Mark Cuban, owner of the Dallas Mavericks, has big money. According to Forbes’ real-time billionaires tracker (which is just so gross), he’s worth $4.2 billion. I feel like it deserves to be written with the zeroes for perspective. That’s $4,200,000,000. Cuban, however, is on the side of the little guy.
Yesterday, Cuban tweeted his support for what was unfolding. In case you missed it, and I’m not a financial advisor, but apparently a hedge fund was shorting $GME (GameStop), and did so to 140 percent of GameStop’s float. Some savvy people on Reddit caught wind of this and encouraged a grassroots movement to buy GME stocks, driving the price up. This serves two purposes: It screws hedge funds, and it’s a way for people to play the market to make money.
On CNBC this morning, Cuban was asked if he was worried that some of the “Wall Street guys” could get behind the scenes on Reddit and manipulate things, Cuban said, “Yeah, but it’s not really manipulation. It’s absolutely no different than what has always happened.” Cuban went on to say that what happened over the last few days was a flex, and he expressed hope that these people would then also go on to other opportunities to essentially crowdsource support for small businesses or other companies with a social cause to help those businesses grow.
“This isn’t the first time that low float or heavily shorted stocks have been targeted, it’s just very visible and it’s just not the normal subsets that are doing the targeting. There are many hedge funds that have made a lot of money over the years targeting heavily-shorted stocks. I don’t think this is any different, it’s just that the people that are making the push aren’t the people that we thought they would be, and that’s why I like it.”
Yeah, screw the big money, Cuban. Except for you. You seem cool.
Listen, it’s a free market, or at least it’s supposed to be. People much smarter than me when it comes to the money and the investing and the, as Cuban would say, mishegas of the stock market saw what was going on and found a way to turn the tables on the big money. While the exact loss isn’t clear, Melvin Capital, the hedge fund targeted in this game of chicken, was infused with nearly $3 billion to help their financial situation yesterday.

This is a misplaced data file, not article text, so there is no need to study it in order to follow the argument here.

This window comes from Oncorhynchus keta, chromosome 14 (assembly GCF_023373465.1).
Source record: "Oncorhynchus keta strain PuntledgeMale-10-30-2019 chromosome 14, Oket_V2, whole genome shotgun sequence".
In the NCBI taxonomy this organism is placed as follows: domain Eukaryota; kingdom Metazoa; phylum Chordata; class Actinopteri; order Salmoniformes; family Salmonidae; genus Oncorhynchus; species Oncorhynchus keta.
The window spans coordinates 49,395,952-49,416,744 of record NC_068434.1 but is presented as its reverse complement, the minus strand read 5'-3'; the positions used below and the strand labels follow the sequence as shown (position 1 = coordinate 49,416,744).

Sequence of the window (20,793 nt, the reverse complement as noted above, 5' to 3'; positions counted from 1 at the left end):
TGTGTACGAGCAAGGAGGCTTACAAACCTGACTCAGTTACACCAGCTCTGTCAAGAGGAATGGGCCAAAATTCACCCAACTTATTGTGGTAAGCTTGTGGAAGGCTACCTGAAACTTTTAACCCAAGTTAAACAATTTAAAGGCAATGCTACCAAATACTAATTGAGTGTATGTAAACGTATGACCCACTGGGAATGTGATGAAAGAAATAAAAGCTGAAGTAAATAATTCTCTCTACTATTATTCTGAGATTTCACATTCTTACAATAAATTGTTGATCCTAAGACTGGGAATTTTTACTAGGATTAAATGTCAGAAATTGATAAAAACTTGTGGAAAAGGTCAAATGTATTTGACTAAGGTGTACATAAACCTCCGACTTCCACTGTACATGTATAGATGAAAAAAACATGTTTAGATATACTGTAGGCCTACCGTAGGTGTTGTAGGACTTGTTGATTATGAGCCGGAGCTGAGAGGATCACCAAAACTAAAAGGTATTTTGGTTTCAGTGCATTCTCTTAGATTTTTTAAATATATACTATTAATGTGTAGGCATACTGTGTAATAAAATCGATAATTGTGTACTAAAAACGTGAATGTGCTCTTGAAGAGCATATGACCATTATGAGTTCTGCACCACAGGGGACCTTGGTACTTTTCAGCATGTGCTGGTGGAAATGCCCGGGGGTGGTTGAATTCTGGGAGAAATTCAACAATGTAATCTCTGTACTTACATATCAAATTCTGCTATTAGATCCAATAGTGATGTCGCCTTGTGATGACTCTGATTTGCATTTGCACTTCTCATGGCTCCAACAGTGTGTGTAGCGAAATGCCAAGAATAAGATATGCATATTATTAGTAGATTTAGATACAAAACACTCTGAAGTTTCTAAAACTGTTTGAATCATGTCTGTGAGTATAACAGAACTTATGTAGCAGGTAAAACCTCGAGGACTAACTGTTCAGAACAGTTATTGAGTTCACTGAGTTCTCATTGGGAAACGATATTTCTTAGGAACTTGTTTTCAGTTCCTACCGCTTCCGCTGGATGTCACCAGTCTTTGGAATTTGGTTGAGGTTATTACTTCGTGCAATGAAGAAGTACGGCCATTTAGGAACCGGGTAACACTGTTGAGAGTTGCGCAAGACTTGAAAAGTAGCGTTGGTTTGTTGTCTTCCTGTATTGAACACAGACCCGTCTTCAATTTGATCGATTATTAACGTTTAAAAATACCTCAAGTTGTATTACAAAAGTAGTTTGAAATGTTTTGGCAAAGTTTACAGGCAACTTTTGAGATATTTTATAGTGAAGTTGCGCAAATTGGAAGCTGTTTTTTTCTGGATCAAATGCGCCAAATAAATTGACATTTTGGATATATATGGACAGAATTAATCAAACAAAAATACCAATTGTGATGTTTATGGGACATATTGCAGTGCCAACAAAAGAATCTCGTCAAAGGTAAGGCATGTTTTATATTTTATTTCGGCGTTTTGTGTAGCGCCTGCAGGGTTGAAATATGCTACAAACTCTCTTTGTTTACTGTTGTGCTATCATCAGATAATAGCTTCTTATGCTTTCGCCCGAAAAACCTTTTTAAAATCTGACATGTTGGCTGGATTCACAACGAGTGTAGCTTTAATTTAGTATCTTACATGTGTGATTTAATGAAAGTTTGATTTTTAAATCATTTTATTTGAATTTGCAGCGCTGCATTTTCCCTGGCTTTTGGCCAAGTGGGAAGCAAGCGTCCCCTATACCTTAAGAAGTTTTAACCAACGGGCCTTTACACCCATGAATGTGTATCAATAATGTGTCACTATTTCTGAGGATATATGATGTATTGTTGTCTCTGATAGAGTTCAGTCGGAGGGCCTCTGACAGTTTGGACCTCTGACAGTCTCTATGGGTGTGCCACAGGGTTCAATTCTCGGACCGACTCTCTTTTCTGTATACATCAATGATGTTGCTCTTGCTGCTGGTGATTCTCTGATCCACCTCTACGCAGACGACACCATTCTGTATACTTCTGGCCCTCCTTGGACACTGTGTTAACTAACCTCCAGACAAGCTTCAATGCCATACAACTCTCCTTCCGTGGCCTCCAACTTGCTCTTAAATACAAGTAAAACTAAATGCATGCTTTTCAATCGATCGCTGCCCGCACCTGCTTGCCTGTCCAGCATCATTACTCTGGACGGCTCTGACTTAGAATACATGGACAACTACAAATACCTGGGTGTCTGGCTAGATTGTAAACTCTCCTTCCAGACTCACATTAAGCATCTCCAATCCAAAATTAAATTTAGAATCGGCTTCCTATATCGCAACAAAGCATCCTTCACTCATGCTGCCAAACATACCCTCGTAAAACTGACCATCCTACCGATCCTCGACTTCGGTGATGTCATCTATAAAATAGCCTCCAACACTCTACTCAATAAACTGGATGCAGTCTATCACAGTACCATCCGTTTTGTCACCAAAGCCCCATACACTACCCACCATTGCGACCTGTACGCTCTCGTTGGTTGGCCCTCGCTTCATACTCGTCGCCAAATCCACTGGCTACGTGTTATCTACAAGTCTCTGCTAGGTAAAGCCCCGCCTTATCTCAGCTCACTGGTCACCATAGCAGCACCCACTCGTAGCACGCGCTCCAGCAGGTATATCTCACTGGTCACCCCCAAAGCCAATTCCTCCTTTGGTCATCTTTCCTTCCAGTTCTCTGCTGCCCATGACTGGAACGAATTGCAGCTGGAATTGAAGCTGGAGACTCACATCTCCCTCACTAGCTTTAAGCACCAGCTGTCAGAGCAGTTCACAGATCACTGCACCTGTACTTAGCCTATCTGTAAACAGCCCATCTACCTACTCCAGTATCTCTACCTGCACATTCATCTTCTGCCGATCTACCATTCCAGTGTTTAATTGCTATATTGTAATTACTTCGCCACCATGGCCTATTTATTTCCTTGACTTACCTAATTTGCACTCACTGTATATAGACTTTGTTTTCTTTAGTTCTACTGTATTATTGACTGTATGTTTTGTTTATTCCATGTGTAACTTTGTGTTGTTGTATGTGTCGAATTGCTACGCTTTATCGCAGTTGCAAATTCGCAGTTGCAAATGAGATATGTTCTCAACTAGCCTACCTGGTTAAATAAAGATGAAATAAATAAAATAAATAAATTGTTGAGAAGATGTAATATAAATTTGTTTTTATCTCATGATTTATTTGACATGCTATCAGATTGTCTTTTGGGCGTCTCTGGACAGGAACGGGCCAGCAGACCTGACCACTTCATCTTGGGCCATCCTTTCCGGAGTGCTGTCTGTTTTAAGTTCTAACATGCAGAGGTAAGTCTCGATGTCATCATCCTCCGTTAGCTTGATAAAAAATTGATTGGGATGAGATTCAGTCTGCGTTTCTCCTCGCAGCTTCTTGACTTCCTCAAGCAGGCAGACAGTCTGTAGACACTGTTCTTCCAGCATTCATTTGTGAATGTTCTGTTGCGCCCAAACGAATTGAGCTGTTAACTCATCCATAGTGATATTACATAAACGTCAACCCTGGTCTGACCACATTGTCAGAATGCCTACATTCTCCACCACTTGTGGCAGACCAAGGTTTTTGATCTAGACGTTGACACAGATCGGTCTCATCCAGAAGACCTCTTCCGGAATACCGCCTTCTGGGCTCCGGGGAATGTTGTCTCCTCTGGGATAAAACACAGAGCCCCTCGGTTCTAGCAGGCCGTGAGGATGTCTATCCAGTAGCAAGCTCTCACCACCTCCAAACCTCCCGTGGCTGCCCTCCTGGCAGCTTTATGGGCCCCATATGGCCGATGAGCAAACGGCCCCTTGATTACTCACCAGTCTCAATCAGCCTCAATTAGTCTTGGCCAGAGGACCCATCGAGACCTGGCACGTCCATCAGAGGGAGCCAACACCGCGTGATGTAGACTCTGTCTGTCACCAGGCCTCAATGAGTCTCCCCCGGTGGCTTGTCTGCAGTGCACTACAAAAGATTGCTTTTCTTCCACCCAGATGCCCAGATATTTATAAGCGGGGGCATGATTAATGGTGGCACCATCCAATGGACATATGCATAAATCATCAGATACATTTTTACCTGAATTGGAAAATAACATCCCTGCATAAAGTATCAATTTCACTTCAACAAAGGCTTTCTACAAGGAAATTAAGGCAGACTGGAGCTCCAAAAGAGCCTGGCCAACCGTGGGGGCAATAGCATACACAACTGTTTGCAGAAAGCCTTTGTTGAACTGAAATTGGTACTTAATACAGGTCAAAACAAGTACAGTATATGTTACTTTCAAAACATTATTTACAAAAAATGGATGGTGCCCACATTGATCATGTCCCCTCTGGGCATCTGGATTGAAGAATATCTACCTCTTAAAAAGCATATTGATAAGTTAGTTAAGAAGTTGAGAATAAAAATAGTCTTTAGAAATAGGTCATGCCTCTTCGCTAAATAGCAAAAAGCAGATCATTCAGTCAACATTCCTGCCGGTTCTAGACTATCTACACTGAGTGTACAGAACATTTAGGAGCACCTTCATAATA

When I said it’s supposed to be a free market, this is what I meant — multiple trading platforms, such as Robinhood (ironic), TD Ameritrade, Charles Schwabb, and others, have restricted the trading of $GME, $AMC, $NOK, and other stocks being heavily targeted. What the hell? Luckily, the outrage of the masses is also being heard by others. Cuban tweeted his skepticism that they are halting trading because they’re potentially losing their asses on the trades, and Congresswoman Alexandria Ocasio-Cortez tweeted that she wants an investigation into the trade halting. She also did not seem too thrilled at the idea of working with Ted Cruz on this after he tweeted his support, by the way.
Two days ago, I couldn’t explain what it meant to short a stock. I believe that I speak with a large group of Americans that feel the same way. This situation is unfolding at a rapid pace, and I, like many, am learning a lot about trading and our economy. I may not know much, but my “bullshit” meter is off the charts right now.
Once your eyes are opened, you can’t unsee it: it’s a rigged game.
Robinhood is totally loading their shorts right now out of fear. But on a serious note, this is outrageous. Now, it appears that Robinhood is actually force-closing holdings against the will of their clients.
To all the parties involved in protecting the wealthy while capitalizing on and taking advantage of the average American in this current tomfoolery, I politely ask you to pound sand. You can’t change the rules because you don’t like the outcome. Fire up those corporate attorneys. You’re going to need them.